Meet Our Clients… Army Ornithological Society

Published: 22nd Aug 2012 in Ethical Web Design

We are delighted to present to you one our latest clients, the Army Ornithological Society. We have recently launched their brand new website and it really has been a pleasure working with them. Below, Roger Dickey, the Society's Chairman tells us more about AOS' excellent work, enthusiasm for birding and their ethos.....

Please introduce yourself and tell us a little about your work.
It comes as a surprise to some people that the Army has its own bunch of Birders, and although the Army Ornithological Society can sound a little scientific, it covers a huge variety of interests and activities, all with birds at their centre.  Ultimately we are an informal conservation group with the understanding and promotion of birdlife as our focus whether that means bird watching, surveys, ringing or expeditions; there is something of interest for all Birders.  We support the national societies of the British Trust for Ornithology and RSPB, but also local wildlife organisations as well as taking particular interest in the birdlife on the Army's training areas across the country and abroad.    

Army Ornitholological Society bird ringing on Ascension Island

How is your organisation different to that of others in your field? How do you stand out from the crowd?
What makes us different is that we have to appeal to the modern soldier who want to be proactive and actually make a positive contribution to conservation.  We provide expeditions to places such as Ascension, Jura or West Africa where the emphasis is on getting out into the wild, finding and recording birds, and then ensuring that our data contributes to something worthwhile.  We provide information from ringing birds on the Training Estate, to surveys of some of our rarer species.  The main idea is we are an active society, serving and retired, who like making things happen and enjoy a challenge.

Who visits your website and what does the website provide for them?
We attract a variety of interests, from people who want to be part of what we are doing, to those interested in the more scientific aspects of our work, particularly the recording of birds in the UK and abroad and the detailed studies that we conduct on Ascension Island.  Many of the people who show an interest are not soldiers but conservationists who just want to know a little more about our work.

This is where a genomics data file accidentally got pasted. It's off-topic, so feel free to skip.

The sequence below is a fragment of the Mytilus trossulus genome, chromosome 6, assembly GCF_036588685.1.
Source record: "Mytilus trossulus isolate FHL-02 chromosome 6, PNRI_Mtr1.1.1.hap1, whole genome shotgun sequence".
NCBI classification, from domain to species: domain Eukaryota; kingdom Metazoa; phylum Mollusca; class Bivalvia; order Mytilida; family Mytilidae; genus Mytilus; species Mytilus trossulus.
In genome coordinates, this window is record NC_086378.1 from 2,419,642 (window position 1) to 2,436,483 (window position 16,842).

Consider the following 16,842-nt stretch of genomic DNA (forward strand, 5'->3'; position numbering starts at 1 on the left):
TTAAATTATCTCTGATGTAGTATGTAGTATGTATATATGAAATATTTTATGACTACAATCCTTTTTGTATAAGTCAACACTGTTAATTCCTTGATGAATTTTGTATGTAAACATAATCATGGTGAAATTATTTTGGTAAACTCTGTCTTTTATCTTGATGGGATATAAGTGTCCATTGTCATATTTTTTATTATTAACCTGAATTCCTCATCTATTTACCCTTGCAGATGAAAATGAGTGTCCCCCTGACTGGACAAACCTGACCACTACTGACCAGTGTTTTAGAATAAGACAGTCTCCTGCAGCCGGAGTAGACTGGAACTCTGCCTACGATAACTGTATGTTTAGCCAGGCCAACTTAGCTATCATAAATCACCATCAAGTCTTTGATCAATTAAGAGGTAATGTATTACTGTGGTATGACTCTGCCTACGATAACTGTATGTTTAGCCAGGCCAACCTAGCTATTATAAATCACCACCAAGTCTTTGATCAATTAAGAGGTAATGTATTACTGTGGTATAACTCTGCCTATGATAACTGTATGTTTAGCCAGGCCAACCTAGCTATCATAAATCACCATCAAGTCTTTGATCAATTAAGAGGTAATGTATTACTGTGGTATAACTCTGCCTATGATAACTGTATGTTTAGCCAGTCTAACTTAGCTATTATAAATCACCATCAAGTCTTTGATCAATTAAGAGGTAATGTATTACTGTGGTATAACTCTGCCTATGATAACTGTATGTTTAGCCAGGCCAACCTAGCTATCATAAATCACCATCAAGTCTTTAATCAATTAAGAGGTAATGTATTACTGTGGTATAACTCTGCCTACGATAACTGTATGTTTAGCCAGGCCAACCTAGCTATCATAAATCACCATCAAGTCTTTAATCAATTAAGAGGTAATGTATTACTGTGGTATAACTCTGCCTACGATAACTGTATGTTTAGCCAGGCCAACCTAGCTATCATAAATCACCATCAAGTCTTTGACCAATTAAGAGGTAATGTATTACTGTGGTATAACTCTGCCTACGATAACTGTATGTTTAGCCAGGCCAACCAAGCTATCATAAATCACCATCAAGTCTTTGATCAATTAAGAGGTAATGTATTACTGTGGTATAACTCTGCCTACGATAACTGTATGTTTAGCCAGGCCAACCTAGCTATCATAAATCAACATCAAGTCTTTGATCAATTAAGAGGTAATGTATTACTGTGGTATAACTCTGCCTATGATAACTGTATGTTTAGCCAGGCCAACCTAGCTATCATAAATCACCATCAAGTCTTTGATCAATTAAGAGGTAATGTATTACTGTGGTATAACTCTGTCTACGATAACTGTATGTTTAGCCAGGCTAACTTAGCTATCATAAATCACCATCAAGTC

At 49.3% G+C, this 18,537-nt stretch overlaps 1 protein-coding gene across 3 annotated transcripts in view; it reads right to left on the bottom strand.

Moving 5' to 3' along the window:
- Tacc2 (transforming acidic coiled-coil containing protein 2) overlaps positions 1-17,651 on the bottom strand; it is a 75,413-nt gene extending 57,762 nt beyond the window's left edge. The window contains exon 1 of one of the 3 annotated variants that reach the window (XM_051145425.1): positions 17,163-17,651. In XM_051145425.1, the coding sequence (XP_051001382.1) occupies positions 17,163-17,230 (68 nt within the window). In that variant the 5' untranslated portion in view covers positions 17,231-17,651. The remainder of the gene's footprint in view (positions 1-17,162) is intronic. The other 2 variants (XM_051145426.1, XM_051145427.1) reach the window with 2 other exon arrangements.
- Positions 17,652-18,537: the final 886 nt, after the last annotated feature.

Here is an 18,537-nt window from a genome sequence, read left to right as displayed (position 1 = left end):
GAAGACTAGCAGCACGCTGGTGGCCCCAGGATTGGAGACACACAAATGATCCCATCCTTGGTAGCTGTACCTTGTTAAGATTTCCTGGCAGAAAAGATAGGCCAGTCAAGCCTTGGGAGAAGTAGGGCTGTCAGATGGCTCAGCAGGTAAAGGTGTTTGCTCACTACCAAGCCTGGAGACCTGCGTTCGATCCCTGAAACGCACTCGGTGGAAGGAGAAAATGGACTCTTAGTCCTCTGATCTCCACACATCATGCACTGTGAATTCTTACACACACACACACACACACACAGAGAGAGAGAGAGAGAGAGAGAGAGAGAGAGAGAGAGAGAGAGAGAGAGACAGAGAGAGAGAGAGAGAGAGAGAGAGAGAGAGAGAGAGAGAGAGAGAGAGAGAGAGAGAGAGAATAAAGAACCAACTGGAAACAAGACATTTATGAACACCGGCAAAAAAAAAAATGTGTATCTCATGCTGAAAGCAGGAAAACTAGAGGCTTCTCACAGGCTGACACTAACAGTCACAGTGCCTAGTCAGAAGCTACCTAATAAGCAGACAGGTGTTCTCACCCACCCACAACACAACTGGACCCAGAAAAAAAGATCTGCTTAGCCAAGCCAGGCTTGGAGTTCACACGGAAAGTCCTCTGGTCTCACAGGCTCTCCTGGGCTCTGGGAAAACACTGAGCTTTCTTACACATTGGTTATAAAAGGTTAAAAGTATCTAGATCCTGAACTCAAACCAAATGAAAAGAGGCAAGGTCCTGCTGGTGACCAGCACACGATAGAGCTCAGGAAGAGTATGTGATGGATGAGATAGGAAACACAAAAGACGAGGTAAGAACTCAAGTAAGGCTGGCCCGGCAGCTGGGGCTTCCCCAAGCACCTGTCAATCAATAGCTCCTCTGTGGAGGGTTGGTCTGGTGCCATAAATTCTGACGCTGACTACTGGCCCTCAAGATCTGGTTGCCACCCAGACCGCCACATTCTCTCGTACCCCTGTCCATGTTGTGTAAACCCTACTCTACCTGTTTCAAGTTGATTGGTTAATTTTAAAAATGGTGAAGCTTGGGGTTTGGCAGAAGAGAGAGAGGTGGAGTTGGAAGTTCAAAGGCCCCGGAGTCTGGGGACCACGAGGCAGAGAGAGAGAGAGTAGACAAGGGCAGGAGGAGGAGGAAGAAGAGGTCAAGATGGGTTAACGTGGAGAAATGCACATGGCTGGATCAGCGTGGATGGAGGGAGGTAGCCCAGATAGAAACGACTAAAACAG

How would you say your work is ethically and / or environmentally responsible?
Being deployed across the country and indeed, the world, makes us very conscious of our carbon boot prints!  There is always something to contribute or to give back when deployed abroad and we have never let the opportunity pass to help with conservation effort from Canada, through Iraq to Afghanistan.  Similarly in the UK, a large number of our members use our work to contribute to the BTO and RSPB and to environmental studies liked to our training areas. 

What motivates you to do work this way?
Just a little of this work is self indulgent.  We all have a real interest in birds and the opportunity to mix work with such pleasure can't be missed. Add the fact that most soldiers and ex soldiers are well motivated, have the same work ethos and can be relied on to pull their weight and you have some pretty powerful birding teams.  That means that we make a positive conservation contribution as a team - motivation in itself. 

Do you see your work as part of a movement of ethical businesses / organisations?
We have two sister birding Societies within the Armed Forces.  Sometimes the competition is fierce but we are all similarly motivated.

Share your top 3 tips on how other organisations can work more responsibly.

  1. Consider the outcome before taking the first step - ambition and enthusiasm should support, not lead.
  2. Don't put a limit on moral courage.  Compromise is for others.
  3. Be very prepared to share your ideals.

How do you see the future of your work and what are you most excited about?
We would like to see others have the opportunities that we have had in shaping the environment and making a positive contribution to conservation, not just talking about it. This is why our new web site is so important to us as it will help us to reach so many more people that feel as we do.  The more people we put into the hills with binos, the better.

Is there anything else you would like to tell us?
If you meet the criteria, come and join us!

You can find out more about the Army Ornithological Society's website in our portfolio.

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